African mediators to meet Mugabe, Tsvangirai
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Last Updated: Friday, October 30, 2009, 16:43
  
Harare: African mediators were set to meet on Friday with President Robert Mugabe and Prime Minister Morgan Tsvangirai in a bid to revive Zimbabwe's unity deal, paralysed over the arrest of an aide to the Premier.

Tsvangirai, the former opposition leader, joined the unity government with his long-time rival in February hoping to end political violence and halt the nation's economic freefall.

Two weeks ago he suspended cooperation with Mugabe's ZANU-PF party in protest over the arrest of Roy Bennett, his nominee for deputy agriculture minister.

"All we want is ZANU-PF to honour part of their bargain as stated," Nelson Chamisa, spokesman for Tsvangirai's Movement for Democratic Change (MDC), said.

"We hope that there is going to be an objective assessment" by the mediators, he said. "The situation on the ground is not good."

A team from the Southern African Development Community (SADC) arrived in Harare on Wednesday in hopes of breaking the deadlock.

Mediators, led by Mozambican Foreign Minister Oldemiro Baloi, met on Thursday with negotiators from each party, and were set to hold talks late Friday with the two leaders, according to SADC.

Mugabe's party accuses the MDC of failing to lobby Western nations for the lifting of a travel ban and asset freeze on the president and about 200 of his family members and allies.

Justice Minister Patrick Chinamasa, who met with the negotiators on Thursday, told state media that the sanctions on Mugabe's inner circle were the main threat to the unity deal.

"The bigger and substantive outstanding issues that have undermined the inclusive government and economic recovery and threatened political stability were sanctions and the failure by the MDC to call for their removal," Chinamasa told the state-run Herald.

SADC bills the visit as a scheduled but delayed review of the unity pact, which the 15-nation regional bloc brokered last year in the wake of failed Presidential Elections that plunged the nation into violence.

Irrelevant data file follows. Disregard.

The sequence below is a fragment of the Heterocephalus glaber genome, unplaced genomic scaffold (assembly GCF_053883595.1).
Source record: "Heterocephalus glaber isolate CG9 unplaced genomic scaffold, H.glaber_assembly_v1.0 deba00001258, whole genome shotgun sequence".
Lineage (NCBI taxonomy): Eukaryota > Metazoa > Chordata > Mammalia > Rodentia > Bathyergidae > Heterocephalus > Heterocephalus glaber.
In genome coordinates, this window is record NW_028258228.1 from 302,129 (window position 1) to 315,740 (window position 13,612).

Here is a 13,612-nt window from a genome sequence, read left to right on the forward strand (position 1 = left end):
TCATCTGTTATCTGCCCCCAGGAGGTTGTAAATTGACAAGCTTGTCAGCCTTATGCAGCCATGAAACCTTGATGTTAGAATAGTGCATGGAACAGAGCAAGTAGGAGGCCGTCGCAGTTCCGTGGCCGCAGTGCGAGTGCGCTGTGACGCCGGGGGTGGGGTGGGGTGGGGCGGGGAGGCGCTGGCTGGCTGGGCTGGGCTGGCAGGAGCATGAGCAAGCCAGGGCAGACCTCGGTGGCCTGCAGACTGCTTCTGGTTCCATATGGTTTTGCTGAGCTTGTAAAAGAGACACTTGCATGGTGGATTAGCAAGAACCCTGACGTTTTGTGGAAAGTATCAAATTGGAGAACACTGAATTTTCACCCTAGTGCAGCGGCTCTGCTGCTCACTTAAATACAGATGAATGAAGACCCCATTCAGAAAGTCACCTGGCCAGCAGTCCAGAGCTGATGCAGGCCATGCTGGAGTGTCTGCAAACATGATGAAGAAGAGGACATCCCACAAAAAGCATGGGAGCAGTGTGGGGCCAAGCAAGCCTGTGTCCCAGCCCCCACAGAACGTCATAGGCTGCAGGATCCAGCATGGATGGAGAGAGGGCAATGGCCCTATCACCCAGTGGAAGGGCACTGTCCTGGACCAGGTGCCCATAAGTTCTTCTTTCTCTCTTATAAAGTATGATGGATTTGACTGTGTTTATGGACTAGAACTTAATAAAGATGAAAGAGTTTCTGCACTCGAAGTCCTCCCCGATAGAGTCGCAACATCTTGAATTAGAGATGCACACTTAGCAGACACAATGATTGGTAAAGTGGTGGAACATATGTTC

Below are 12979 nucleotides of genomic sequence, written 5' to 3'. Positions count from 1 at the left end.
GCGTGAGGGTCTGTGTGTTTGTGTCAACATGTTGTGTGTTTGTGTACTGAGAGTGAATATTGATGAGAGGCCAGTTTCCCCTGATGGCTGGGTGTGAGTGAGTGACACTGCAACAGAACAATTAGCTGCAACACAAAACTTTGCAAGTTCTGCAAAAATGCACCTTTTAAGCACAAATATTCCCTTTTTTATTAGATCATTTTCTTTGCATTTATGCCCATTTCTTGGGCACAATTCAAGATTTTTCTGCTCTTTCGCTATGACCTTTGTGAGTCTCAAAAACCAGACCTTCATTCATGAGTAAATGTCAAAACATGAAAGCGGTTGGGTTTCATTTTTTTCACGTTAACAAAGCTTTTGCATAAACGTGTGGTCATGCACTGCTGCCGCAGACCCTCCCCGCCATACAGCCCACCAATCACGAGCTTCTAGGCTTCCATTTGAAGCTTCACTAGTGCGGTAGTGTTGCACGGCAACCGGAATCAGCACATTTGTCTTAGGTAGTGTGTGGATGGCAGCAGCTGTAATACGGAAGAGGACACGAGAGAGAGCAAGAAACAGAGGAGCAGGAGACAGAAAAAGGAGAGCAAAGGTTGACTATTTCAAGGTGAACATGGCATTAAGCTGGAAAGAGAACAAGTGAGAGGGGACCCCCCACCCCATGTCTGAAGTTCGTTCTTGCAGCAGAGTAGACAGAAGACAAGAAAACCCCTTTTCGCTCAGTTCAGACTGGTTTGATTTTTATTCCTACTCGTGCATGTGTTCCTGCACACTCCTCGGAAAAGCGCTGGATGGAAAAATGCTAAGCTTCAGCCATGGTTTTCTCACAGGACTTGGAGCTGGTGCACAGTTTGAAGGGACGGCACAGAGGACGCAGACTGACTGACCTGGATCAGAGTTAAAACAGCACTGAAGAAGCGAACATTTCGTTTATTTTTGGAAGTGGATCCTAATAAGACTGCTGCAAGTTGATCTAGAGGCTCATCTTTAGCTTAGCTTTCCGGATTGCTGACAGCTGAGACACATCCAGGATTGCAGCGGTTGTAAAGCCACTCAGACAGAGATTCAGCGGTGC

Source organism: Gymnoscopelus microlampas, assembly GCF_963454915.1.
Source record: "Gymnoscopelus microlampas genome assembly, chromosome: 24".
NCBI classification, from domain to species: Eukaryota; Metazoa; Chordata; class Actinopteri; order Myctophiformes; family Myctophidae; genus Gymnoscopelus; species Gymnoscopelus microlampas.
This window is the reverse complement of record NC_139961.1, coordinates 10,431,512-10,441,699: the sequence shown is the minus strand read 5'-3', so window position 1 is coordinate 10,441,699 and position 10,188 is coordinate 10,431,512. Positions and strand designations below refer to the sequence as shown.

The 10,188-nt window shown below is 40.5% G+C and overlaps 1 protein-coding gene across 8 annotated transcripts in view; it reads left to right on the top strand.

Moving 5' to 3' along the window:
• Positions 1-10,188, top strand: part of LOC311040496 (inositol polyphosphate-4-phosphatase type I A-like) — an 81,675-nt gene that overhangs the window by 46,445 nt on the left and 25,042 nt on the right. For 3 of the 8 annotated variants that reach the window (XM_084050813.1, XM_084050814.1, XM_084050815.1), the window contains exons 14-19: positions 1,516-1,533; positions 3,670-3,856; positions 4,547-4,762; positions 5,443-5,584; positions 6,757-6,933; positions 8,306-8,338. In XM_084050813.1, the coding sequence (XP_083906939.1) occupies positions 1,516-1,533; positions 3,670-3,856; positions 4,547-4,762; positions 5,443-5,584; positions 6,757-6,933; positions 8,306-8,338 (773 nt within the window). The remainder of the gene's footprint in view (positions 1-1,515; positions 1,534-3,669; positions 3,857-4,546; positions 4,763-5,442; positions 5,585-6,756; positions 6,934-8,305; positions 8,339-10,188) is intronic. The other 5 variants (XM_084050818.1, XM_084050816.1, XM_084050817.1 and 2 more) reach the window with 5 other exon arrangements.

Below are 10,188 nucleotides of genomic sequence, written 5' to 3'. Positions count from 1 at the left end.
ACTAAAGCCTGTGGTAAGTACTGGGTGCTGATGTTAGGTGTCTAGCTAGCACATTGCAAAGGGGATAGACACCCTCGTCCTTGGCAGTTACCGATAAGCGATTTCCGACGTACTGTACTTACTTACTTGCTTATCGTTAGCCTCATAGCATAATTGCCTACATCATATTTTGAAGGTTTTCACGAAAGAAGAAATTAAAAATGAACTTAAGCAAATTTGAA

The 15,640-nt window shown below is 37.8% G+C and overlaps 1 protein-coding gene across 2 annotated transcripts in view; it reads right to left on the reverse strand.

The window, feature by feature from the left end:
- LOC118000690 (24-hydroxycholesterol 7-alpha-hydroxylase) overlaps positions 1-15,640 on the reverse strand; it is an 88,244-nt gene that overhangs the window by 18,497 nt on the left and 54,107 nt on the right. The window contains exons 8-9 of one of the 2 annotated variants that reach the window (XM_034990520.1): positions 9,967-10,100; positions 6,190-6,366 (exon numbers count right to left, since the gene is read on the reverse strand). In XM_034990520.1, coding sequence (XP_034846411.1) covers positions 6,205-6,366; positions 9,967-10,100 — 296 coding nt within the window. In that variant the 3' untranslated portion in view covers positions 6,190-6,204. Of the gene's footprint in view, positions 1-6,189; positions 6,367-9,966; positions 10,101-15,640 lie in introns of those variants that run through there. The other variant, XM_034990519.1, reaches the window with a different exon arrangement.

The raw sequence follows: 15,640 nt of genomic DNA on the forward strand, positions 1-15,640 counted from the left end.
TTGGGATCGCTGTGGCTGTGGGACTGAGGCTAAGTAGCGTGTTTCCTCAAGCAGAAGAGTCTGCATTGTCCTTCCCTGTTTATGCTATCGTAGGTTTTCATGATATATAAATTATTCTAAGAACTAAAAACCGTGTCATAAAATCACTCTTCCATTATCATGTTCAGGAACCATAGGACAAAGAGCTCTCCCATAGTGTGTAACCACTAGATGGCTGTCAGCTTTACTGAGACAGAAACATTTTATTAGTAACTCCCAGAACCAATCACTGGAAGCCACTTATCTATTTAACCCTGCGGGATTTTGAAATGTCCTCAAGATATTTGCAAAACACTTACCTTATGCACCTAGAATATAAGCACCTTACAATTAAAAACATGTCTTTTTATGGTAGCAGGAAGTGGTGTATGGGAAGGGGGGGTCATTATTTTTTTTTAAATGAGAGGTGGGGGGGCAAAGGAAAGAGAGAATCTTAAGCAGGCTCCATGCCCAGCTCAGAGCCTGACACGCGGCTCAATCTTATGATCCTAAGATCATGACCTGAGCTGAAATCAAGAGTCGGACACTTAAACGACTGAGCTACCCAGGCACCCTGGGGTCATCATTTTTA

The United Nations and rights group say most of the victims of the attacks last year were MDC supporters.

The party says its members remain the target of attacks and arrests. The UN's top torture expert Manfred Nowak was expelled from Zimbabwe on Thursday, despite an invitation from Tsvangirai to visit Harare to review the situation.

Nowak blamed his expulsion on Mugabe's party and said he feared the unity government could fall apart.

But Zimbabwe Foreign Minister Simbarashe Mumbengegwi defended Nowak's expulsion, saying that he was unaware of the invitation by Tsvangirai and that the government had asked him to postpone his visit.

"This was a calculated move to create a diplomatic incident," Mumbengegwi told reporters, but said Nowak could visit later "at a mutually agreed time in spite of this unwarranted, provocative act by the special rapporteur".

The unity government is meant to draft a new Constitution that would pave the way for fresh elections, and regional leaders are eager for the deal to hold.

Despite the political crisis, the unity government has managed to halt Zimbabwe's economic meltdown by abandoning the local currency and easing price controls.

The International Monetary Fund said on Thursday that the economy would likely grow by three percent this year -- after more than a decade of contraction -- but warned the economic gains depended on political stability.

Bureau Report


First Published: Friday, October 30, 2009, 16:43


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